Catania old town still resounds of the glories of its Roman period through the amphitheater situated in Piazza Stesicoro, whose only visible portion was brought to light in the early 1900s
The largest part of of the structure actually lies under the nearby via Neve, via Manzoni, via del Colosseo and via Penninello, as, soon after the 1693 earthquake , its ruins were used as foundations for some buildings that overlook the square – such as Villa Cerami, the headquarters of the Department of Law- or surround it, such as the church of San Biagio and Palazzo Tezzano.
Originally the building stood on the outskirts of the city, along the road that connected Catania to the hinterland, and close to the acropolis where the Benedictine Monastery now stands. The structure was mainly made of lava stone, and developed itself around a 70 x 50 m elliptical arena, with radial walls, pillars and vaults. The arches were built with large rectangular red bricks, while the cavea – 32 tiers settled over three levels, separated by two corridors and divided into sections by small lava stone ladders – was probably made of limestone blocks and partially covered with marble. Furthermore, the building was adorned with columns, statues and bas-reliefs, while a system of beams and stone blocks supported the fabric cover (velarium) fixed at the top for protecting the spectators from rain and sun.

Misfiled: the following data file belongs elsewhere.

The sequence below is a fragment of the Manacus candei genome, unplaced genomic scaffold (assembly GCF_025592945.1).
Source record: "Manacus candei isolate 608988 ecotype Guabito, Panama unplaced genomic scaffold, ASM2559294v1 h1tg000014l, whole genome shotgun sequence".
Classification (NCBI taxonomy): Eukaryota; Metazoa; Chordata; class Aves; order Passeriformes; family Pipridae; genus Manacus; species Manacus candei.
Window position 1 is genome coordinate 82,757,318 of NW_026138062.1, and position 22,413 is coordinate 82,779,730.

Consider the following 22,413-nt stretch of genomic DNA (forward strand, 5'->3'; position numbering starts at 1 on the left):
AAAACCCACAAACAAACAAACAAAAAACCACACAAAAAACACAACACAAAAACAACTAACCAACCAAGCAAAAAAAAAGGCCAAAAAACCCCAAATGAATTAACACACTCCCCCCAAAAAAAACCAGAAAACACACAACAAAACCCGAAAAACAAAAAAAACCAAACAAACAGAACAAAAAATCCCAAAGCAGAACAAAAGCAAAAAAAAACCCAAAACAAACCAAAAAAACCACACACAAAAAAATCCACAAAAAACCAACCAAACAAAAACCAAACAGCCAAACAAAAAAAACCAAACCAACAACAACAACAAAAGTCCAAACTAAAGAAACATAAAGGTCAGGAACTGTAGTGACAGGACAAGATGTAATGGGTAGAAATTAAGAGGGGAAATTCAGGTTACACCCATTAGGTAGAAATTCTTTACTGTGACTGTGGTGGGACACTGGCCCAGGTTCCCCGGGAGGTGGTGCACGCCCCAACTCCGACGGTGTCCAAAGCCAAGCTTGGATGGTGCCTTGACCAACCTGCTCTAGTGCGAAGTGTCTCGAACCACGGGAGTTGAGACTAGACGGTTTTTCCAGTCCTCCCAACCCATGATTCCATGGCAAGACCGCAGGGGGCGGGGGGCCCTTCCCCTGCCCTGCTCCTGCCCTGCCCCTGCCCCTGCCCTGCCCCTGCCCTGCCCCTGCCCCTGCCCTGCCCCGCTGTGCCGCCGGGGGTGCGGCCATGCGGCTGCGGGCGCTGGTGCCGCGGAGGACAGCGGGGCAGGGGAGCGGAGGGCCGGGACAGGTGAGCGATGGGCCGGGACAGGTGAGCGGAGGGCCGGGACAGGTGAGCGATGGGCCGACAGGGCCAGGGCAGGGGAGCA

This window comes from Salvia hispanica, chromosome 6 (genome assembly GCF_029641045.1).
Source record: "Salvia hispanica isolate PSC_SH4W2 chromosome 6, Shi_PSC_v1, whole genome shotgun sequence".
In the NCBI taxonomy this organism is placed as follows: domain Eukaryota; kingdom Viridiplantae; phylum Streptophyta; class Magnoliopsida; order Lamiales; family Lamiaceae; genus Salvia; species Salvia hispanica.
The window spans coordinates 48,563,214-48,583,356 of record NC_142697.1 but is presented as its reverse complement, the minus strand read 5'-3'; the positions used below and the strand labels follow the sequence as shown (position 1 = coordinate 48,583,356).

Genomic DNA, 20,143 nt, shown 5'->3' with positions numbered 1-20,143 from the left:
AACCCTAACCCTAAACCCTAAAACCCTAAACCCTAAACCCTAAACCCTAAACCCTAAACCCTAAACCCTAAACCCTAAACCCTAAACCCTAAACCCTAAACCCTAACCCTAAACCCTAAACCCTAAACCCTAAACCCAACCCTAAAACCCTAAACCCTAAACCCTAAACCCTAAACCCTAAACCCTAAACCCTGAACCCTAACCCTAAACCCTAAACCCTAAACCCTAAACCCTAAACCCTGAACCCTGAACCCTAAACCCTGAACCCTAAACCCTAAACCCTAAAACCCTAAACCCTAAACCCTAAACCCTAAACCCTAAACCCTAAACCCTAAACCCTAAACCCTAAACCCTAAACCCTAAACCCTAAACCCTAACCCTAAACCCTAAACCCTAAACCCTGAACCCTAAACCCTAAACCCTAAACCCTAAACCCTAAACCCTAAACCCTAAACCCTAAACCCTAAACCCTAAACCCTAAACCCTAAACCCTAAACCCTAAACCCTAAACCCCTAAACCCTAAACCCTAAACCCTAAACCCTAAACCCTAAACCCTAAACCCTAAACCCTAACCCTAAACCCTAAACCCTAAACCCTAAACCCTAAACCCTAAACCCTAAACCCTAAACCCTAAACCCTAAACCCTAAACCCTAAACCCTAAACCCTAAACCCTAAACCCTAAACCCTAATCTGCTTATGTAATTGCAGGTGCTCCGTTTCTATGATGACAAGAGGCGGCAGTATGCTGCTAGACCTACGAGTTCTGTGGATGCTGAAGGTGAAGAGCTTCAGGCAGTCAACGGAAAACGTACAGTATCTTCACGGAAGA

Small sized at the time of its building (in the mid 1st century AD), the amphitheater of Catania was enlarged around the mid 2nd century AD when it reached a 125 x 105 m extension, so that it could accommodate over 15.000 spectators, thus becoming one of the largest theaters in the Roman world.
In the 4th century AD, following the decline of the Roman Empire, the building was abandoned and became occupied by merchants and craftsmen’s workshops that remained there until the 6th-7th century AD.
Later on it was reduced to a quarry and, during the Sicilian Vespri, the Angevins used its walkways to break into the city; therefore its external arches were subsequently walled up and the ambulatories became filled with rubble. After the 1693 earthquake, it was more and more covered by many overlapping constructions, so that soon the memory of the theater was lost until the excavations of the early twentieth century.
Today the portion brought back to light is open to public, and some 3D recreations give visitors an opportunity to take a look to the building’s original appearance.
Watch the trailer of the Roman Amphitheater virtual reconstruction
Find out more with the audioguide of izi.Travel audio tour